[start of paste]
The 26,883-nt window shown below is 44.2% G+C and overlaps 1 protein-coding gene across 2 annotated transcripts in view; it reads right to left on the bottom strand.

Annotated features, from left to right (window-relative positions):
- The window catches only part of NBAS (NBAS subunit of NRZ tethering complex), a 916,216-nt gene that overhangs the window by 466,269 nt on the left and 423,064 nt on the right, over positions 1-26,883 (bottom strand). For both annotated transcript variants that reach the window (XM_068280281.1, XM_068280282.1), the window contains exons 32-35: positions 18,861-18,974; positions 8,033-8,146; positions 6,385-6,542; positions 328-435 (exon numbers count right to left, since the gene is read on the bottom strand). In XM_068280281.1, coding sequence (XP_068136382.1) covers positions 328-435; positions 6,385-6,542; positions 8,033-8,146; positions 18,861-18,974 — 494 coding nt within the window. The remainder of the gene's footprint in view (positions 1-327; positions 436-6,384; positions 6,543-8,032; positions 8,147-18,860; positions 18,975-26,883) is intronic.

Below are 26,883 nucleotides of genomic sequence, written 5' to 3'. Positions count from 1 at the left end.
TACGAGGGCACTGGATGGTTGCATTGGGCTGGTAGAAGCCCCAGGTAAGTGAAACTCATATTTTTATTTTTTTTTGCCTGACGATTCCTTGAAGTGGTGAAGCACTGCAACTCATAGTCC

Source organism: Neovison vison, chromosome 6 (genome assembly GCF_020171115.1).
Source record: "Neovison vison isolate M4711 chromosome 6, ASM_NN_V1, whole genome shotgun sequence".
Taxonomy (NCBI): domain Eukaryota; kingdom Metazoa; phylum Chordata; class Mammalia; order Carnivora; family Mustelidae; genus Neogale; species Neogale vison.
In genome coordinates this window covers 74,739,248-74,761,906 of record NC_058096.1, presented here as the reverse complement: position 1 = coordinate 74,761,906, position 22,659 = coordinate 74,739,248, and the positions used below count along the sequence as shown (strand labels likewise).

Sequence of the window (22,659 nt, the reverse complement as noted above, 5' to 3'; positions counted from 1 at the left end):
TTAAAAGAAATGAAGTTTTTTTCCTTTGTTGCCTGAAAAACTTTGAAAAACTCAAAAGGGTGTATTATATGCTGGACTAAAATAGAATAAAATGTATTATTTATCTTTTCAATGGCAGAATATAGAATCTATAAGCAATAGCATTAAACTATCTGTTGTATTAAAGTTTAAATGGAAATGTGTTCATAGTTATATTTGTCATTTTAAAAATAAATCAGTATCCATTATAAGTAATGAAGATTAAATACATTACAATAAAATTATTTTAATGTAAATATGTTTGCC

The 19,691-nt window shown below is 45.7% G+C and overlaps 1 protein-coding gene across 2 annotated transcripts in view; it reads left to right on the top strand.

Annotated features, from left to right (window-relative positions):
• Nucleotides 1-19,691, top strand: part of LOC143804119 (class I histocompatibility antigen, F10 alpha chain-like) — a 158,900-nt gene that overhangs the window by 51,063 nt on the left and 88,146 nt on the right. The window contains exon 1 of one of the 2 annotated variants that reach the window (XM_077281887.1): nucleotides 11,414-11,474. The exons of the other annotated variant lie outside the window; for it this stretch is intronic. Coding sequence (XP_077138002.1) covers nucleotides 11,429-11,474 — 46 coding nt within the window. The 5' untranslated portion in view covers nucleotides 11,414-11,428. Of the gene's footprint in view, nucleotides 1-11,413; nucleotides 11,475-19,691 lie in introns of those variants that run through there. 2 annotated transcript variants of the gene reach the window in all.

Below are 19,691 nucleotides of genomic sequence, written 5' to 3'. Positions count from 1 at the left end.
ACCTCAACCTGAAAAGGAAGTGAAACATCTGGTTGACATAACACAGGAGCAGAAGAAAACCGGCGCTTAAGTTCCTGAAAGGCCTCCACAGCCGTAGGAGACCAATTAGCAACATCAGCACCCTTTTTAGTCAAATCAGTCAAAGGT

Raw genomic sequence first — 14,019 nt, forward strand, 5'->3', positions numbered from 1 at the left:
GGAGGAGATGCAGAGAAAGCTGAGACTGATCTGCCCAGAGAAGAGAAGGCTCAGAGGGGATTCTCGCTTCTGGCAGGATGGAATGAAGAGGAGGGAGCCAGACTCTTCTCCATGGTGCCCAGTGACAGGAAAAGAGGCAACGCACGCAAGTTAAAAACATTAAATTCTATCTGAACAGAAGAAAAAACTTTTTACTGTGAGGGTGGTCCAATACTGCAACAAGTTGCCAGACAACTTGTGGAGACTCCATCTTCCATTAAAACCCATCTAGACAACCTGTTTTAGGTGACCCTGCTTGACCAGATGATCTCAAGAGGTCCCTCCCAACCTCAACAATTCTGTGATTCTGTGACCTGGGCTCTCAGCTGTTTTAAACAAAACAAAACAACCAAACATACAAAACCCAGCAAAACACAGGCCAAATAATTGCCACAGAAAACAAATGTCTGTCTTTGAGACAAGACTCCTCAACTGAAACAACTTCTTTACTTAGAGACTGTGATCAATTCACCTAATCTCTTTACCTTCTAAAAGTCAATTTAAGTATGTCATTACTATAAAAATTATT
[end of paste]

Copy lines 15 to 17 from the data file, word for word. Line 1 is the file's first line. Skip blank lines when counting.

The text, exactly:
Below are 19,691 nucleotides of genomic sequence, written 5' to 3'. Positions count from 1 at the left end.
ACCTCAACCTGAAAAGGAAGTGAAACATCTGGTTGACATAACACAGGAGCAGAAGAAAACCGGCGCTTAAGTTCCTGAAAGGCCTCCACAGCCGTAGGAGACCAATTAGCAACATCAGCACCCTTTTTAGTCAAATCAGTCAAAGGT

Raw genomic sequence first — 14,019 nt, forward strand, 5'->3', positions numbered from 1 at the left: